Another effect is a growing need for education, training, and retraining in order to equip citizens for the workplaces they will encounter.  With the advent of artificial intelligence and robotics, many of yesterday’s (and today’s) jobs will become obsolete.  The challenge is to ensure that young people—the workers of the future on whose productivity we will all depend—do not suffer a similar fate.

training

It is not a matter of propounding the concept of a global economy, or abhorring it; rather, it is the need to face the reality that we are irreversibly set upon that path.  The objective must be to maintain Canada’s uniqueness among the nations of the world, even as we become both trading partners and rivals with them.

As a nation, we will not be able to do that if we allow our cherished rights and freedoms to be trampled in endless, internal squabbles among ethnic groups, religious groups, and pro- and anti-immigration forces.  A free society, by its very definition, must evolve to accommodate all those who inhabit it.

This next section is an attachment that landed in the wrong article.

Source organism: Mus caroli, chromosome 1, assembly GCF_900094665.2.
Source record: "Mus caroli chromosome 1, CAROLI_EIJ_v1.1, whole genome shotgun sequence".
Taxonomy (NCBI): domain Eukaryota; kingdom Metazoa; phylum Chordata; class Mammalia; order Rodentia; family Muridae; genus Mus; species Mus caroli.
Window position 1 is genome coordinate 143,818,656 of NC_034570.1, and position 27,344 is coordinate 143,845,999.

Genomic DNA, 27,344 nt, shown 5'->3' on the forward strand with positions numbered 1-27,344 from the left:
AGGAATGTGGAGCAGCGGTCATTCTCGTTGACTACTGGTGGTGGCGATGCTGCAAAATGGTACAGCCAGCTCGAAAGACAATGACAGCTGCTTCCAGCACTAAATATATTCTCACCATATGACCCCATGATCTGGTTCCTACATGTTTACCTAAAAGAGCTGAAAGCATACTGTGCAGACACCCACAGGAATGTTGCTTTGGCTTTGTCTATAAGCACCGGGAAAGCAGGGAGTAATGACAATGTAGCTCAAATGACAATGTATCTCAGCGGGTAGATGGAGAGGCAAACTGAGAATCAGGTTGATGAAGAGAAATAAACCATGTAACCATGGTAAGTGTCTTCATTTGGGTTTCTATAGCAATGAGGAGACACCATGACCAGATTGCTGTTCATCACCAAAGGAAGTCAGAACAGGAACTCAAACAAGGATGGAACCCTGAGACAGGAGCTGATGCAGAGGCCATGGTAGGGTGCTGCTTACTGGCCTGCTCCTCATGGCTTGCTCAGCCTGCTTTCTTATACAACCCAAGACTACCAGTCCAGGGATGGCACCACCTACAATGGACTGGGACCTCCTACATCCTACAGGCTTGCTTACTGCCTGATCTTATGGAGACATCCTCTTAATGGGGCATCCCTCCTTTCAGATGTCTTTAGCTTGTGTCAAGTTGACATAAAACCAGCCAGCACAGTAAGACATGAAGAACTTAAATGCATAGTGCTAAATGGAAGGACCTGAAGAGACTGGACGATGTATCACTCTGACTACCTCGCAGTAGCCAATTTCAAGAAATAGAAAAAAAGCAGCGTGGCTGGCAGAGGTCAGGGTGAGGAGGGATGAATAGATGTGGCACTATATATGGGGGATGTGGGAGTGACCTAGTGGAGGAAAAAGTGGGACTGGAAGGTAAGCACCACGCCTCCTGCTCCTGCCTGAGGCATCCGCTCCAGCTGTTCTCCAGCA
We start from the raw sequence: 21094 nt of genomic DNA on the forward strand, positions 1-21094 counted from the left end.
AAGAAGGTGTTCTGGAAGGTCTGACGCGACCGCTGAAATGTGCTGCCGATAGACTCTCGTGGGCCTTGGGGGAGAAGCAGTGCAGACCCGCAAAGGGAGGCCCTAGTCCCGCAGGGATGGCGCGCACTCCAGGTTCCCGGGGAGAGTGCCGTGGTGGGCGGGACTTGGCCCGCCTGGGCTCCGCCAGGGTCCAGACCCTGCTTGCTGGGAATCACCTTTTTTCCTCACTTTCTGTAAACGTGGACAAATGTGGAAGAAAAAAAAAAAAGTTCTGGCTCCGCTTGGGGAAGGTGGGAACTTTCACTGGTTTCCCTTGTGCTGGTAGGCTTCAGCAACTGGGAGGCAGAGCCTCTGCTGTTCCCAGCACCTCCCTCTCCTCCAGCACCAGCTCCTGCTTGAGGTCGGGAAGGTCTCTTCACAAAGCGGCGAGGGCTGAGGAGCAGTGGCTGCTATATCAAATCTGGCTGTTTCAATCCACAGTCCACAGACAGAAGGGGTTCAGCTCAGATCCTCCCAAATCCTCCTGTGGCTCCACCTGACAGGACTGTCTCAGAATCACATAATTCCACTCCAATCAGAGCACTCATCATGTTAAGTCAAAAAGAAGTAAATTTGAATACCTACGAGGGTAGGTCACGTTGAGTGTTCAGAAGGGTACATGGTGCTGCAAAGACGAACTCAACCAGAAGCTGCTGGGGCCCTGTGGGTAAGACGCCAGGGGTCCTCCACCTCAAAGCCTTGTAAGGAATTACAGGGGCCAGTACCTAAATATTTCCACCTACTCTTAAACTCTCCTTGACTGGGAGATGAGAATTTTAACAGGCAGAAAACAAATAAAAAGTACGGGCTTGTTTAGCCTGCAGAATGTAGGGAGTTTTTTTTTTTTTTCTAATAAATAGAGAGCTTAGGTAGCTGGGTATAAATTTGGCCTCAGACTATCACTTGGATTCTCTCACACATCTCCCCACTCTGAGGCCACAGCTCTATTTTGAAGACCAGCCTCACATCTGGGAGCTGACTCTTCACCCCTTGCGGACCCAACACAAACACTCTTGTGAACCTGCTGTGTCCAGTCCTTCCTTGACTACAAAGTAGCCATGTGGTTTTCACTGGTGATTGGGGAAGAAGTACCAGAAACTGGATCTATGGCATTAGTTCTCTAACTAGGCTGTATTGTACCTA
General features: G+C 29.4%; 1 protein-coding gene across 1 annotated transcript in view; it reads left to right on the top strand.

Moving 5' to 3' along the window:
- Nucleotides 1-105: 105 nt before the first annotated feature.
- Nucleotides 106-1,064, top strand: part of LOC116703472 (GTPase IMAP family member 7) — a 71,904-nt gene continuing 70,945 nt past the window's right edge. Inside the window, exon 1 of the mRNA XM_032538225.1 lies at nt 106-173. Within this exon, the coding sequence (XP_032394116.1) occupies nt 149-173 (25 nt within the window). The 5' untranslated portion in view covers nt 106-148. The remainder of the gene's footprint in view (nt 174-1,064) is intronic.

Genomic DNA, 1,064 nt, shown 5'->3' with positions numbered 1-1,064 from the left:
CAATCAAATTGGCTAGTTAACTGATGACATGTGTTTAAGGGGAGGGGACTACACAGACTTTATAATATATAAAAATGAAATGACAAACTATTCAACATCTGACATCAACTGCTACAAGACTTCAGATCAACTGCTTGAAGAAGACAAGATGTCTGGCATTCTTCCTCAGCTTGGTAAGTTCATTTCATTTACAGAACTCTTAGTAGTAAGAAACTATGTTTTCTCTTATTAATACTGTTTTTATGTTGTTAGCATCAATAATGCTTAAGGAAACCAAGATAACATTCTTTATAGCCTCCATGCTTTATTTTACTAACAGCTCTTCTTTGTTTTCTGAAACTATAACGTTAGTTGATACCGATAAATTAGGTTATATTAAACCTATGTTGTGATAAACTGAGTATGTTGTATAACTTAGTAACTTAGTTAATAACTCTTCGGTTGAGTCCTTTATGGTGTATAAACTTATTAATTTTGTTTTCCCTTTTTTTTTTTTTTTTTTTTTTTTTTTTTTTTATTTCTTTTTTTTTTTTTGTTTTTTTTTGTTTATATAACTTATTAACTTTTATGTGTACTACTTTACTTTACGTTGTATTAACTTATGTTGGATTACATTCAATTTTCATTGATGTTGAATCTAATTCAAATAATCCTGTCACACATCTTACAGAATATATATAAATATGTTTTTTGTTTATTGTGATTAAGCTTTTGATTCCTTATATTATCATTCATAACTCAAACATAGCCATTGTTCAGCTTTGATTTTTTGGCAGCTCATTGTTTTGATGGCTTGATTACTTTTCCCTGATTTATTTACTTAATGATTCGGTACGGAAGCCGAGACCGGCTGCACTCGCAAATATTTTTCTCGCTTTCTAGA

I am a WASP, yes.  But first, I am a Canadian, with all that such status implies.  So, too, are my fellow-citizens, whether or not they look like me, worship as I do, speak the same first language, or honour the same traditions.  In Canada, there must be room for all of us.

From sea to sea to sea.

So, Who Won?

In all the history of warfare between nations, one of the adversaries has almost always been declared the winner.  In the Peloponnesian War, it was Sparta; in the Punic Wars, Rome; in the Norman Conquest, William of Normandy; in the War of the Roses, Edward VII of the House of Tudor; in the American War of Independence, the newly-formed USA; and in both the First and Second World Wars, Britain, France, the USA, and their allies.

On more than one occasion, ‘though, armed conflict has ceased with no winner declared.  In 1953, for example, an armistice brought fighting to an end between North and South Korea.  No peace treaty was ever signed; a demilitarized zone was created to separate the two countries.  Hostilities ceased, but a mutual hostility has continued to this day.

korea2

That struggle on the Korean peninsula was not the only war fought between north and south armies.  Almost a century earlier, the USA endured its Civil War; southern forces, the rebels, opened hostilities with an assault on Fort Sumter in 1861, and ended the fighting with a formal surrender at Appomattox in 1865.  In this war, the northern forces defending the union were the winners.